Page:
by John

A number of guidebooks about analyzing genealogical records have appeared in print over the last quarter century. All of them have proven valuable for helping genealogists develop better skills in assessing the records they uncover in doing research. The pioneering work of this genre is Noel C. Stevenson’s "Genealogical Evidence: A Guide to the Standard of Proof Relating to Pedigrees, Ancestry, Heirship, and Family History" (GC 929 St48gen). Stevenson, a lawyer, used legal terms such as “hearsay” and “preponderance of evidence” to assess the quality of genealogical records, and he provided methodologies for developing proof arguments.

Christine Rose followed Stevenson with "The Genealogical Proof Standard: Building a Solid Case" (GC 929 R719geb). Her work set forth a new set of principles for evaluating evidence that resonated through the genealogical world and became a benchmark for the standards endorsed by the Board for Certification of Genealogists. The current BCG website defines the Genealogical Proof Standard succinctly as follows: 
1. A reasonably exhaustive search
2. Complete and accurate source citations
3. Analysis and correlation of collected information
4. Resolution of any conflicting evidence, and
5. A soundly reasoned, coherently-written conclusion.

Genealogists seeking both a path for solving genealogical problems and writing well are encouraged to follow these five steps. Subsequent works, including "Evidence Explained" by Elizabeth Shown Mills (GC 929 M624ea) and "Mastering Genealogical Proof" by Thomas W. Jones (CG 929 J71m), have built on the GPS’s foundation. "Mastering Genealogical Proof," published last year, expounds on each of its five elements, providing readers with sets of questions to ask and concepts to understand when evaluating a record. Mills’s book remains the definitive tool for citing that evidence coherently and completely in a footnote.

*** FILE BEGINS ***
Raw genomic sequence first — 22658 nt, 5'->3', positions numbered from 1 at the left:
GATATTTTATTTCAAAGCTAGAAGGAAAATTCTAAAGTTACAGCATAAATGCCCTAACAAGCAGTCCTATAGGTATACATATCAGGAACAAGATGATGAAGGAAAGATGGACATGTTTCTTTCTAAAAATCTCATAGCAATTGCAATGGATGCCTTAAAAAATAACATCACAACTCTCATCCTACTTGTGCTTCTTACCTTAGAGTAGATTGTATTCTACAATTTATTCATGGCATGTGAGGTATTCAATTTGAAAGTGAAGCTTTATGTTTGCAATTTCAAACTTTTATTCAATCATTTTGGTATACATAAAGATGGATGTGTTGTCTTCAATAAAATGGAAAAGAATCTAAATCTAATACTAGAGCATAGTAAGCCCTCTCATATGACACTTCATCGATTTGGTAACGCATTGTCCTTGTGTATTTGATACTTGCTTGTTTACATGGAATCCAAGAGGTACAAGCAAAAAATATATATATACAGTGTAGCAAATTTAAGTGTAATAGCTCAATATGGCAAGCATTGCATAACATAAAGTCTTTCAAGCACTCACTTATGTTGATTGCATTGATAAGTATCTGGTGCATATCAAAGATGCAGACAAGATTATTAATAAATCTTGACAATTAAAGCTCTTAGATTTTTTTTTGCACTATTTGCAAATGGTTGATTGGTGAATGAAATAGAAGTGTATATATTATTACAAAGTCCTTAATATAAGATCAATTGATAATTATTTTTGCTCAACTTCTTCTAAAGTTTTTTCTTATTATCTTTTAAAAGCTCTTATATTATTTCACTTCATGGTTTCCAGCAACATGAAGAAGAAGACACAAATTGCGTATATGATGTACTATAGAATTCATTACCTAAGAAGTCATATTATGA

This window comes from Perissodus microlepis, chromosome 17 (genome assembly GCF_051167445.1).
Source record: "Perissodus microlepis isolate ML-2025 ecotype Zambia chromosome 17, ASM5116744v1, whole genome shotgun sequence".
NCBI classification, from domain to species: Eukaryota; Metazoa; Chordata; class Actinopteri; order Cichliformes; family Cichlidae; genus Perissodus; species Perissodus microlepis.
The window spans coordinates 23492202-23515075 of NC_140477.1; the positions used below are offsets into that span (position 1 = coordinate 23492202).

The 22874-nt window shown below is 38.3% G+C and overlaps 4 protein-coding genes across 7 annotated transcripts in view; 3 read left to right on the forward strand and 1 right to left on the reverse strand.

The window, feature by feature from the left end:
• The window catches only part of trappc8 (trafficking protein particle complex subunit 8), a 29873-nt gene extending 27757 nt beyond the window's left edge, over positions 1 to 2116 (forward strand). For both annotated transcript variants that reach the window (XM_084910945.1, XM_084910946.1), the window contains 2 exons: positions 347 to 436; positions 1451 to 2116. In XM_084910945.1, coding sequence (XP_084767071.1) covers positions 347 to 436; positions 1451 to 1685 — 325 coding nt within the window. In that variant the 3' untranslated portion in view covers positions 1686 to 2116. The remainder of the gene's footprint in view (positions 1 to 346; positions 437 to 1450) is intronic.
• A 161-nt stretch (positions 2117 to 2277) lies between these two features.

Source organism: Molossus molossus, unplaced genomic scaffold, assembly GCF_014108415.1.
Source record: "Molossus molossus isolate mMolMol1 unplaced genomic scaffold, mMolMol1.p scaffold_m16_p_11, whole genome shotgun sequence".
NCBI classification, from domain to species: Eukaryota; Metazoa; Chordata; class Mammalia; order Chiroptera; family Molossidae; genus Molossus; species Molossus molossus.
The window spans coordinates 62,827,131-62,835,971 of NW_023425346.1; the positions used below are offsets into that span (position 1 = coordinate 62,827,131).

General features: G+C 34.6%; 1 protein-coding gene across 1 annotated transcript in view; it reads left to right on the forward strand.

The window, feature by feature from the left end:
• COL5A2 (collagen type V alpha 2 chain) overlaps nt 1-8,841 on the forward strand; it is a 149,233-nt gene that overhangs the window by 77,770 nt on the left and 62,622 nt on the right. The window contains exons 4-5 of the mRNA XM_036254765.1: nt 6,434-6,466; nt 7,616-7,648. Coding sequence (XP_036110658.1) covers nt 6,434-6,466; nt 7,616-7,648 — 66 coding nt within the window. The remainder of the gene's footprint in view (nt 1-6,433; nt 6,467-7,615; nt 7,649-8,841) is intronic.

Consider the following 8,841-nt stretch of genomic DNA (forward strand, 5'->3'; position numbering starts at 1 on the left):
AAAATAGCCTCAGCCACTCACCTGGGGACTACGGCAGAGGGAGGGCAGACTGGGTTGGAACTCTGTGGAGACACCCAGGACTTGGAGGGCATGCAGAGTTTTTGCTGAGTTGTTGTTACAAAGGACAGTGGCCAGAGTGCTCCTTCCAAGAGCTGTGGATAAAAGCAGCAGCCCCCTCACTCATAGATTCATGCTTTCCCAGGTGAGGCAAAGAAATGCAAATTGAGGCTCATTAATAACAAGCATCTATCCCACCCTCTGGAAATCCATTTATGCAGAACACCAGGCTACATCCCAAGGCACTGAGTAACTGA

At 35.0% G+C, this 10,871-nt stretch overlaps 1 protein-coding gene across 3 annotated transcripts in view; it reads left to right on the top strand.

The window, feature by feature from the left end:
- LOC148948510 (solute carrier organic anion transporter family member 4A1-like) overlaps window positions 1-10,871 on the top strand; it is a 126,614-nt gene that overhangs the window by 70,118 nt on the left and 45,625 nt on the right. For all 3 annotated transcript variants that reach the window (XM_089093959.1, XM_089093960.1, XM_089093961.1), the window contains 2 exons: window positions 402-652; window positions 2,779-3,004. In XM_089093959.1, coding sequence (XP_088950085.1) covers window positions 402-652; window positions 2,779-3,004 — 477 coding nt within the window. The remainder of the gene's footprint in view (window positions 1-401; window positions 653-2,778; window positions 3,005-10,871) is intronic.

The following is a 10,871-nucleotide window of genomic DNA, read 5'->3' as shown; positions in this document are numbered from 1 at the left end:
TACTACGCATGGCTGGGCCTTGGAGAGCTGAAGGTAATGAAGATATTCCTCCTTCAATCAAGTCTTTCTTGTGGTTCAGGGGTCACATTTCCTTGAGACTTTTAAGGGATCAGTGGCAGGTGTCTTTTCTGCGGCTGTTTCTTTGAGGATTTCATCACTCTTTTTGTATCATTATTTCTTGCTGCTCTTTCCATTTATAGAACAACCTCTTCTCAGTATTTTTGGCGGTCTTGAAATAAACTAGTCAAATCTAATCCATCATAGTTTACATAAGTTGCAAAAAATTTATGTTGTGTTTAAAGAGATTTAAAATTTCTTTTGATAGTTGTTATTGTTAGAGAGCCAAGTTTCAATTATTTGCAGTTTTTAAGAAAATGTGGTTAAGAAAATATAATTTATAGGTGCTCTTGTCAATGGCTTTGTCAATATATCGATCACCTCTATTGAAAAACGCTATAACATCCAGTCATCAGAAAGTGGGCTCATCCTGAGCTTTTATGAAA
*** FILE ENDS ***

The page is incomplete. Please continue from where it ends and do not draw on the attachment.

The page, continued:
This year, a new book on this topic presents a somewhat divergent model for evaluating evidence: "Elements of Genealogical Analysis" by Robert Charles Anderson (Boston: New England Historic Genealogical Society, 2014), (GC 929 An2e). As the long-time head of NEHGS’s Great Migration Project, Anderson has earned respect for the caliber of the research methodology he has employed in evaluating evidence for his project. The Great Migration is a prosopography published in multiple volumes that traces every known settler arriving in New England to the year 1635. Considered a ground-breaking work, the series has uncovered many new records while also dispelling and disproving many false claims widely circulated in print.

In "Elements of Genealogical Analysis," Anderson sets forth the process of evaluation that he has used so effectively with the Great Migration Project. It is, as he says, “a book about how to solve genealogical problems.” He begins by setting forth two fundamental rules to genealogical research: